I think the only reason is that perhaps nobody thought of it before me!
That and the fact that it is so tough to get publishers to accept a series that is a ‘first’.
Publishing is pretty risk-averse!
Your books delve into the challenging aspects of the entertainment industry, such as nepotism and the domination of star kids.
Could you share some of the “inside scoop” of Bollywood?
It’s well-known that the film industry is dominated by star kids.
Despite many people complaining about this, it’s a trend that seems to gather pace.
“Even today, a high percentage of film stars have famous actors as parents.”
I wanted to show how deep this is, and how unfair it is too for those who don’t have godfathers or forefathers from the industry.
Bela, from Starlet Rivals, helps to highlight this issue.
What challenges do your books address?
Melody Queen tackles gender bias, ageism and other issues. It’s crazy to think that women only make up around 2% of film composers.
There is no reason why women can’t compose music as well as men. Ageism is also a big issue with females suffering the most.
While male actors can keep fronting movies until their 50s and beyond, most women over 30 are sidelined as the focus is too heavily on the looks of younger starlets. It’s sad and needs to change.
Melody Queen isn’t directly based on any true story.
I am just very aware of the shortage of female music composers. Because of that, I feel many women don’t even dare to try their hand at music production.
The issue of gender bias cuts across so many other industries too.
We still need more women in the STEM industries…numbers are improving but still not high enough.
What do you believe are the perils of being famous?
Instant fame and the attention that young people can suddenly gain can affect mental health negatively.
We often hear about how pop stars, reality TV stars and child actors struggle to fit into society if they become suddenly famous, or just very famous.
“Social media can be cruel; it’s difficult to trust people when you are rich and famous.”
Do people want to know you for you, or because you are famous and wealthy?
Substance addiction is also all too common among young people who find a lot of fame and fortune.
Life is complicated for my characters because not only are some of them famous, or trying to be, they are also very young.
Social media is something some of them can use but they soon learn that it’s not always the kindest place.
They also have to learn, the hard way, that being competitive is good but not at the cost of friendships and family relationships.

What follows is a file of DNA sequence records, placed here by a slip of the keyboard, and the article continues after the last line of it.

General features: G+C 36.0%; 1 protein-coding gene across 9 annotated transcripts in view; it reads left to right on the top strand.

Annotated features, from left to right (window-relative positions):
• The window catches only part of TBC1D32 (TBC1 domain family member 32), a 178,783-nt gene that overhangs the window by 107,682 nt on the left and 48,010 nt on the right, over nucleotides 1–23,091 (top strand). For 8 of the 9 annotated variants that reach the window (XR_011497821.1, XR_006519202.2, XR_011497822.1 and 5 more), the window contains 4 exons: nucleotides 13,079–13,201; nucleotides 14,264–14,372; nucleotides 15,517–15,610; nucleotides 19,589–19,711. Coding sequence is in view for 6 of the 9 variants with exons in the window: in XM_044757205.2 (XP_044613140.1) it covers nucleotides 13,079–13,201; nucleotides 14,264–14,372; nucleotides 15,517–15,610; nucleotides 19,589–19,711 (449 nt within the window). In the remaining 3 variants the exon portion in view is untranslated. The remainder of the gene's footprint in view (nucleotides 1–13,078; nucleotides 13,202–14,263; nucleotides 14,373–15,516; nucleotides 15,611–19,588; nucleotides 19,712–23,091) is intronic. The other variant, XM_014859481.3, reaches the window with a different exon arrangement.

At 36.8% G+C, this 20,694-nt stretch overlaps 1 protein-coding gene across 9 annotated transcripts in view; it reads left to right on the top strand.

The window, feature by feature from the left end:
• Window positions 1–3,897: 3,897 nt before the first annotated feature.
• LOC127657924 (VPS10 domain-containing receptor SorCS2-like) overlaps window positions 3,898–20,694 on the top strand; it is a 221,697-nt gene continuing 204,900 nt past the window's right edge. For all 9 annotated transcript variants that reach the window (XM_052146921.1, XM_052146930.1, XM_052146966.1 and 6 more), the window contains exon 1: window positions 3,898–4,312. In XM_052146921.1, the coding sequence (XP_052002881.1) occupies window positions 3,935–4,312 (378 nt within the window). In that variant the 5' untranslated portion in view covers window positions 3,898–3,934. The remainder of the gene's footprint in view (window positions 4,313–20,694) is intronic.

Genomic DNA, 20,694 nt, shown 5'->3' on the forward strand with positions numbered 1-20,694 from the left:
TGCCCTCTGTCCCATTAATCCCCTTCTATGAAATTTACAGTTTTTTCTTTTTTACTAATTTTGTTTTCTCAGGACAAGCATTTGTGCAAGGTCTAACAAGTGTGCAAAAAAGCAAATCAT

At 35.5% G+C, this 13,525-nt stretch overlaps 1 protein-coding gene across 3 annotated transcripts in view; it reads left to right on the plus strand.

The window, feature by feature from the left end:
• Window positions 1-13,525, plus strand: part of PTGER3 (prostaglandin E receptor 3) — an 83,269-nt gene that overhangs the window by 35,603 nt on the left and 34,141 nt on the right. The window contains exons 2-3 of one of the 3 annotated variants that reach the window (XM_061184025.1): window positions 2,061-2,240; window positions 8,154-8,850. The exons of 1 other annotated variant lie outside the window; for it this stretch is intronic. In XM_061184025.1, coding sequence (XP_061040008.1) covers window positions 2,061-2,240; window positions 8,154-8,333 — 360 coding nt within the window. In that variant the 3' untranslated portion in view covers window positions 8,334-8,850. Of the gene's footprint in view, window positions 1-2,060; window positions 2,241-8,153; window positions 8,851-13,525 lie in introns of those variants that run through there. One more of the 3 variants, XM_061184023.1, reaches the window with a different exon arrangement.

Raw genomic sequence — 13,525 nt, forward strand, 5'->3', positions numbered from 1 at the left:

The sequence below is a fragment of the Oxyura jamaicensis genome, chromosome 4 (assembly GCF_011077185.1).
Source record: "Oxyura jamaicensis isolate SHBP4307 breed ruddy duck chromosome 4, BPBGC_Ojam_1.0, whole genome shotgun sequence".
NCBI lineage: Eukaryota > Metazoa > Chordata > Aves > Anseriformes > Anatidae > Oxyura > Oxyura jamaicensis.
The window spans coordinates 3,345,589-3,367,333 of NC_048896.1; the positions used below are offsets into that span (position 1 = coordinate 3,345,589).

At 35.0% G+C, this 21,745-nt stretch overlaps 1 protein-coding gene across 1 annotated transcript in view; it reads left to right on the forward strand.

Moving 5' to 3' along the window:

What kind of impact do you hope the books have?
The primary job of the books is to entertain and bring about a love of reading.
But I hope readers also feel they can connect with the film industry by taking a little peek behind the scenes.
I also hope they will feel more connected to the countries and cultures that their parents and grandparents originated from.
Growing up, I desperately wanted to know more about India and the South Indian subcontinent and it was really difficult to find books that allowed me to do that.
I hope children especially will be encouraged to follow their dreams after reading the stories.
My books show that although things can get tough, and look impossible at times, everything is achievable if you have a dream, talent and the will to succeed.
Can you share any memorable reactions you’ve received?
The feedback and response to my books from the children who see them and read them has been incredible.
I didn’t envisage non-Asian children would be as interested as they are.
But in all the schools I have visited for workshops and talks, the demand is strong and the excitement is high from all the students. That really feels incredible to me.
I hope to start writing the third book in the Bollywood Academy series soon.
“I am also now working on another middle-grade series set across the UK and India.”
It feels very exciting. I hope to be writing for a long time!
Drawing upon her extensive background, Puneet Bhandal captures the electrifying energy of the Indian film industry while weaving in heartfelt messages about perseverance and, authenticity.
It’s clear that her unique storytelling and irresistible blend of glamour and life lessons have struck a resounding chord.
As she continues to write and inspire, Puneet Bhandal is a force to be reckoned with in the literary world, inviting readers to join her in a unique gaze into the dazzling lights of Bollywood.
Starlet Rivals and Melody Queen (Lantana Publishing) are available to buy online here and in all good bookshops.